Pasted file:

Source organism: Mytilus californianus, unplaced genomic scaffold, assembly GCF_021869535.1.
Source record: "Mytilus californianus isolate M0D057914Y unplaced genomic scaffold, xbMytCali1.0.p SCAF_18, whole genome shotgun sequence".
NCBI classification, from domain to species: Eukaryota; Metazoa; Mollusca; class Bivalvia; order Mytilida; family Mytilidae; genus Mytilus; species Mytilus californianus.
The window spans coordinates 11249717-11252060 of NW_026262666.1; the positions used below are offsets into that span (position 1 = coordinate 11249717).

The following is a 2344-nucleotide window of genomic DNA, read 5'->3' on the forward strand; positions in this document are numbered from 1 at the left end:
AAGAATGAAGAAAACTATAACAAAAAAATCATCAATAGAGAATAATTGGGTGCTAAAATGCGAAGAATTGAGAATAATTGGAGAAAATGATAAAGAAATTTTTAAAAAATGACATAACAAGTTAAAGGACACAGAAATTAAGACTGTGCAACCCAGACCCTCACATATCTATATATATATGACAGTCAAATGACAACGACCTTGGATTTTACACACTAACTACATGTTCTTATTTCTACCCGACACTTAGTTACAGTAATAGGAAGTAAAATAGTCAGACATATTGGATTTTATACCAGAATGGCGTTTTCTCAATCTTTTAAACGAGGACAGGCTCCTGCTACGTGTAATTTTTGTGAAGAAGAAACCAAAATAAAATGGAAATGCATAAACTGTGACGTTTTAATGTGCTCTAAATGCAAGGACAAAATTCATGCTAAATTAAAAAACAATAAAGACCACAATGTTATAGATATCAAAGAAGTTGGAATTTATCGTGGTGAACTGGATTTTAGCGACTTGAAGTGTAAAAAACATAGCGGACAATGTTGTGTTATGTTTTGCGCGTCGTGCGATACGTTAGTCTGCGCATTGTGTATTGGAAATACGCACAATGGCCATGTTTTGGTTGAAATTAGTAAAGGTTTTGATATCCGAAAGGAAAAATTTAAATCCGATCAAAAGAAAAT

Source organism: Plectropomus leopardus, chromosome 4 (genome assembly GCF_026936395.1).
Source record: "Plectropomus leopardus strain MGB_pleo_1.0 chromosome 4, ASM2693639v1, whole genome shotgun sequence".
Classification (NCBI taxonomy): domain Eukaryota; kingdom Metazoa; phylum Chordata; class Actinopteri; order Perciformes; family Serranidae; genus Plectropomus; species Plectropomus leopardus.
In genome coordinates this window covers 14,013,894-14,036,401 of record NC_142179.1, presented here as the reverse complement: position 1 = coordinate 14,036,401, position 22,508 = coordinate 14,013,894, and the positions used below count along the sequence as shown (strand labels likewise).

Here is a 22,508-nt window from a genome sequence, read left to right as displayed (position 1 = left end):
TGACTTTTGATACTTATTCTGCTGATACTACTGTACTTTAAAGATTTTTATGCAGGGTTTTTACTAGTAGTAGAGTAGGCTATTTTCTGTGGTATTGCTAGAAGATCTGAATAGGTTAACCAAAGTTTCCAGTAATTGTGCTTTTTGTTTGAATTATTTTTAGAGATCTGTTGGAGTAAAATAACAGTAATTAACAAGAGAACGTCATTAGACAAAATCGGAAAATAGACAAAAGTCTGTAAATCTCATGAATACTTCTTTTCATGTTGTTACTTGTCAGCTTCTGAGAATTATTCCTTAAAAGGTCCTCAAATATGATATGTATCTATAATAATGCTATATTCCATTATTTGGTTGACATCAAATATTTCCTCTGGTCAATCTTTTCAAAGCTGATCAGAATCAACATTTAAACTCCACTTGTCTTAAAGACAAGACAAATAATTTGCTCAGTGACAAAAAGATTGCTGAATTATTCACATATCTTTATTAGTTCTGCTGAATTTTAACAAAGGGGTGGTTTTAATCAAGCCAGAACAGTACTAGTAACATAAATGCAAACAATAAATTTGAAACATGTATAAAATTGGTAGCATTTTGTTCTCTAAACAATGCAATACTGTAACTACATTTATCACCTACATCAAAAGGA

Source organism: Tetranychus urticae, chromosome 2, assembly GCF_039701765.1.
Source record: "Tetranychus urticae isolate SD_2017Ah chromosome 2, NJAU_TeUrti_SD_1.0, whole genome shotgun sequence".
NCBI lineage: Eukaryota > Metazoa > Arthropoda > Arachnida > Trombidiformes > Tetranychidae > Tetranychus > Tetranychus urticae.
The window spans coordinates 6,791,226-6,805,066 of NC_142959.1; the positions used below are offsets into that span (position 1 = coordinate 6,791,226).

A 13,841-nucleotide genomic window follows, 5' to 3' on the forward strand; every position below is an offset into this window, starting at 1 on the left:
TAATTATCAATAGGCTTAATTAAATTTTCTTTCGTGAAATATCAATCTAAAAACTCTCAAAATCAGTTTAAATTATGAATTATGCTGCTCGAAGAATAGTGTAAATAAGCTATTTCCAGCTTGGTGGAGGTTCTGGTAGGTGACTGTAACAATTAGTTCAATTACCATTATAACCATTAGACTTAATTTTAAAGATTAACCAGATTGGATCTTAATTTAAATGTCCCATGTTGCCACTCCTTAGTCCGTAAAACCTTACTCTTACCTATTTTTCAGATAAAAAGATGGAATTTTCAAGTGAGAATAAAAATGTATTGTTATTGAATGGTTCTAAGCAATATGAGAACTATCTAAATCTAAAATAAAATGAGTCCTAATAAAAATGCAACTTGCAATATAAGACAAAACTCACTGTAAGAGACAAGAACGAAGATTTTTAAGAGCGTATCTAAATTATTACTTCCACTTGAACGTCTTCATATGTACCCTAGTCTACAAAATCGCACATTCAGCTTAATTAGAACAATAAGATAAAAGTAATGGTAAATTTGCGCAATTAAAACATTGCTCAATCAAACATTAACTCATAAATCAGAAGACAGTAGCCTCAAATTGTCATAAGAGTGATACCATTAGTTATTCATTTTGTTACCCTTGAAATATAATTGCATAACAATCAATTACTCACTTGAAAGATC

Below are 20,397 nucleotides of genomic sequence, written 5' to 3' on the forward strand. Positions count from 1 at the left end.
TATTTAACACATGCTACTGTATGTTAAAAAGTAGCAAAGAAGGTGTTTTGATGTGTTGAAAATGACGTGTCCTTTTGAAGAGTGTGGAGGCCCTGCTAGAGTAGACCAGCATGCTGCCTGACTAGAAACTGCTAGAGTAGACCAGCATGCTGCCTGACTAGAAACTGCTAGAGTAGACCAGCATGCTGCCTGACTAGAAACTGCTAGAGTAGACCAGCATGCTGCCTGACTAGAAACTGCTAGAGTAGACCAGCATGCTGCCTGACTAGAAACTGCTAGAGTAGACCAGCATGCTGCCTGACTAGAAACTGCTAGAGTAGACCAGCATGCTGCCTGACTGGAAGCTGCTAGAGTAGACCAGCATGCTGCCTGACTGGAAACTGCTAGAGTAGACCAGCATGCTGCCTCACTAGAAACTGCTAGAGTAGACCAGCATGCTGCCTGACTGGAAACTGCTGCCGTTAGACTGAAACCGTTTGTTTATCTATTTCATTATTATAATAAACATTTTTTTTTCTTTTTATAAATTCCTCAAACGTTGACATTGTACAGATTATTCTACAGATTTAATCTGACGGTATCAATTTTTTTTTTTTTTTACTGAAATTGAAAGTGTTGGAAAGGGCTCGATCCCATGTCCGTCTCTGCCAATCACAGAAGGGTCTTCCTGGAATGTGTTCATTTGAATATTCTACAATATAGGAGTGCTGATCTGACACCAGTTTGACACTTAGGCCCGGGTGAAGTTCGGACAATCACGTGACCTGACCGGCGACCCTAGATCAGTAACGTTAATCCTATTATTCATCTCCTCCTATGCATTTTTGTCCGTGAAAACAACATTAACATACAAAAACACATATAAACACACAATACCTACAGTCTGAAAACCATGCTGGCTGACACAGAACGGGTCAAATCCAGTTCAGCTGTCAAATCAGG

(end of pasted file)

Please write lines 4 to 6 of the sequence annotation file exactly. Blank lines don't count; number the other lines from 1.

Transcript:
The window spans coordinates 11249717-11252060 of NW_026262666.1; the positions used below are offsets into that span (position 1 = coordinate 11249717).

The following is a 2344-nucleotide window of genomic DNA, read 5'->3' on the forward strand; positions in this document are numbered from 1 at the left end:
AAGAATGAAGAAAACTATAACAAAAAAATCATCAATAGAGAATAATTGGGTGCTAAAATGCGAAGAATTGAGAATAATTGGAGAAAATGATAAAGAAATTTTTAAAAAATGACATAACAAGTTAAAGGACACAGAAATTAAGACTGTGCAACCCAGACCCTCACATATCTATATATATATGACAGTCAAATGACAACGACCTTGGATTTTACACACTAACTACATGTTCTTATTTCTACCCGACACTTAGTTACAGTAATAGGAAGTAAAATAGTCAGACATATTGGATTTTATACCAGAATGGCGTTTTCTCAATCTTTTAAACGAGGACAGGCTCCTGCTACGTGTAATTTTTGTGAAGAAGAAACCAAAATAAAATGGAAATGCATAAACTGTGACGTTTTAATGTGCTCTAAATGCAAGGACAAAATTCATGCTAAATTAAAAAACAATAAAGACCACAATGTTATAGATATCAAAGAAGTTGGAATTTATCGTGGTGAACTGGATTTTAGCGACTTGAAGTGTAAAAAACATAGCGGACAATGTTGTGTTATGTTTTGCGCGTCGTGCGATACGTTAGTCTGCGCATTGTGTATTGGAAATACGCACAATGGCCATGTTTTGGTTGAAATTAGTAAAGGTTTTGATATCCGAAAGGAAAAATTTAAATCCGATCAAAAGAAAAT